Unfortunately, the top of his homepage has him listed at reaching only $338 so far, although one of the sponsors was corporate, in Ernest Wright and Son. Check out the page for proof, and also read his FAQ for some of the controversy over some of his members who are angry he reached 1 million and never built the pirate ship. This group is also an example of a “Brody Ruckus”-type group, which applies to any group that promises some sort of action after a certain number of people follow. Read more about the “Brody Ruckus” effect here.
There are several of these groups, but this one in particular tops the searches, and has hit its goal recently. This kind of group truly demonstrates the nature of social media and virality, because while there are 1 million members, there is almost no content on this group at all. The home page is just a few sentences about wanting to beat the ‘men’s group’, and somehow I feel like at the end of this gargantuan mission nobody really understood who was the winner and the entire net result was probably a Facebook wall post taunt like “We won!” followed with a response like “Won what again?”.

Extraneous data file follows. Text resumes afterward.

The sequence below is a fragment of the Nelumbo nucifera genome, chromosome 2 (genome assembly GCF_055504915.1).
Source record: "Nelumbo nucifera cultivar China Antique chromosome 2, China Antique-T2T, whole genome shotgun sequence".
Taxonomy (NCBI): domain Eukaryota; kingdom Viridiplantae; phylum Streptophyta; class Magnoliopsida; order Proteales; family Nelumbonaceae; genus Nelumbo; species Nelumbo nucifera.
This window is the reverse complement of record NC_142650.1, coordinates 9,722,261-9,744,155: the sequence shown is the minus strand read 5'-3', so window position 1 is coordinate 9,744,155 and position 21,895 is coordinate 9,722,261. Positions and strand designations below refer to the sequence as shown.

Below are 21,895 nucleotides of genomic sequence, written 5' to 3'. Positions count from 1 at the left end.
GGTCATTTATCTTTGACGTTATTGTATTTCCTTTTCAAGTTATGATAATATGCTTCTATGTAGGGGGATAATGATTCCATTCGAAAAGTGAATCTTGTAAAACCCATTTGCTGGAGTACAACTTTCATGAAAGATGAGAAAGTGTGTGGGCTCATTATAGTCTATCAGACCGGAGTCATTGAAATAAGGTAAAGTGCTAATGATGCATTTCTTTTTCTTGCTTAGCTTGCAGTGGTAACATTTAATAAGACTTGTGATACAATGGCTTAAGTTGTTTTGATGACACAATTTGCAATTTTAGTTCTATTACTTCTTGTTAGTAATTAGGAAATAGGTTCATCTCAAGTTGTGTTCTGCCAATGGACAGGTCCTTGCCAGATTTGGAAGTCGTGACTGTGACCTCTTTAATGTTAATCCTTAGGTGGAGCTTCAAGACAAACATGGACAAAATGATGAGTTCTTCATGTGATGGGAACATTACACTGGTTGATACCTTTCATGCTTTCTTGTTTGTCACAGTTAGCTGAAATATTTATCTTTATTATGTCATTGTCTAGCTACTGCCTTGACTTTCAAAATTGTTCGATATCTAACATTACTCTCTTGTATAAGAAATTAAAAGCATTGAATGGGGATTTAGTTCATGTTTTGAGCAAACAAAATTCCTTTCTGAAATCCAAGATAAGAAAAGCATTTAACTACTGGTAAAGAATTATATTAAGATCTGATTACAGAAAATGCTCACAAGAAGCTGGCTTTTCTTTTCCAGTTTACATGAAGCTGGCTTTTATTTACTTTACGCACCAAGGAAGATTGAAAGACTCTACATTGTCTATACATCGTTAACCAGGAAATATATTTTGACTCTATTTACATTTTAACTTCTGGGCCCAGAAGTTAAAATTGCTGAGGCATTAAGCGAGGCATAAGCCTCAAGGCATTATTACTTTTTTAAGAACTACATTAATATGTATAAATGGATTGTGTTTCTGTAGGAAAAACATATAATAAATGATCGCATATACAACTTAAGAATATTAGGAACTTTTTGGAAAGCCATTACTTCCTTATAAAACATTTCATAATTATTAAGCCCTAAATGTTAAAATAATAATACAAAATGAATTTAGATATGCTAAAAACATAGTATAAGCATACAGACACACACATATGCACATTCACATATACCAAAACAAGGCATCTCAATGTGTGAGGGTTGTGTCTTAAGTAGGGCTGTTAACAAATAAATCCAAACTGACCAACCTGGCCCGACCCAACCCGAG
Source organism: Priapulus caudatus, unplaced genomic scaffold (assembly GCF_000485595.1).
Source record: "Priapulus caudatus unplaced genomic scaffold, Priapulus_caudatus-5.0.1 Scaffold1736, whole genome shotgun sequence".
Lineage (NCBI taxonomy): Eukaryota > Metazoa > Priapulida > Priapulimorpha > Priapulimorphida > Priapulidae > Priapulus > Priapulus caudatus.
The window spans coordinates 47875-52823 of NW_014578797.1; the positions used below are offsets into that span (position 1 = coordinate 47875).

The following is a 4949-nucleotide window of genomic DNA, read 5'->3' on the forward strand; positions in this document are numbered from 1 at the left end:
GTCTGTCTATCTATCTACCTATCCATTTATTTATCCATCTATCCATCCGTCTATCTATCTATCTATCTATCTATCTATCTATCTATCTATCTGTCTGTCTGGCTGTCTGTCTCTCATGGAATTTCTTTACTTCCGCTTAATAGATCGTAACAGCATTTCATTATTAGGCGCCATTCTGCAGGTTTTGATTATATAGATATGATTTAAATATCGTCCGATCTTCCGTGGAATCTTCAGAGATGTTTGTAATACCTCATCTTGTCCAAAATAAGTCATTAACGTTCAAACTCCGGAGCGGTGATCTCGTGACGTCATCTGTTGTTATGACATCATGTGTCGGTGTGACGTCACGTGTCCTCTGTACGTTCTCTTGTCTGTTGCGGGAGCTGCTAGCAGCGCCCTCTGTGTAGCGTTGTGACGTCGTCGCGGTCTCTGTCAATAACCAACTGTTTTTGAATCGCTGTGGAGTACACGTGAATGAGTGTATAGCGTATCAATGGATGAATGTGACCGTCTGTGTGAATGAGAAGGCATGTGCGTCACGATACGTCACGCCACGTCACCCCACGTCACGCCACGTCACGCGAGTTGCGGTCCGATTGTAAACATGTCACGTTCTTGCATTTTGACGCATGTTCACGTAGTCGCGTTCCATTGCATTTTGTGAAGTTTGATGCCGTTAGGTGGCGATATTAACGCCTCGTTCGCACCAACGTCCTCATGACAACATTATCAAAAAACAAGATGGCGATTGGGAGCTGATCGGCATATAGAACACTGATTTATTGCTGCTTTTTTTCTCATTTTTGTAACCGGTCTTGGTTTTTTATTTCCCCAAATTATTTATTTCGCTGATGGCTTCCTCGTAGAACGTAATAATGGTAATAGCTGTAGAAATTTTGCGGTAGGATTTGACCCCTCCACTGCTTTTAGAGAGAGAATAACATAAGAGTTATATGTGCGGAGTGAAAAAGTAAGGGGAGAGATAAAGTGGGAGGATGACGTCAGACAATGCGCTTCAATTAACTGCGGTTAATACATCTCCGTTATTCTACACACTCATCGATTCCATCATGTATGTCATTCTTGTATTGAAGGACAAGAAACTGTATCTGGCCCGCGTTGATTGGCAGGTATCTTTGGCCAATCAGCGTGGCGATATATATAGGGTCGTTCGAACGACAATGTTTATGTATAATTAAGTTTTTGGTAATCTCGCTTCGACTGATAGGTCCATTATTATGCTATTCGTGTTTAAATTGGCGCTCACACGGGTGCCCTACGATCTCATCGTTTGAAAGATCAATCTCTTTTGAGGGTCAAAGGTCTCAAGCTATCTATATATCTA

The funny thing is that the discussion board tab of the group has taken on a life of its own, with random people using it as a women’s discussion board for topics as fascinating as “men r da bomb” and “free chip in the poker”. Virality leads us to real substance once again.
For the record, the men’s group is still at 400,000 members, and seems to be somewhat apathetic in this game, although the discussion board is just as lively, with posts like “if 1m people join I will s**k off a chimp”.
I had to include this, because they took it to a whole new level. Instead of sticking to the trend, Jo Scriven and friends have started their quest to hit 90 million members. This would be about a quarter of the entire Facebook population, but Jo’s got it all figured out, so don’t worry. Under recent news, she has listed:
1 PERSON INVITES 10 FRIENDS = 10 MEMBERS[...done]
10 MEMBERS INVITE 10 FRIENDS = 100 MEMBERS[..done]
100 x 10 = 1,000 MEMBERS[...done]
1,000 x 10 = 10,000 MEMBERS[...done]
10,000 x 10 = 100,000 MEMBERS[...done]
100,000 x 10 = 1,000,000 MEMBERS[...Next goal]
1 MILLION x 10 = 10 MILLION MEMBERS
10 MILLION x 10 = 100 MILLION MEMBERS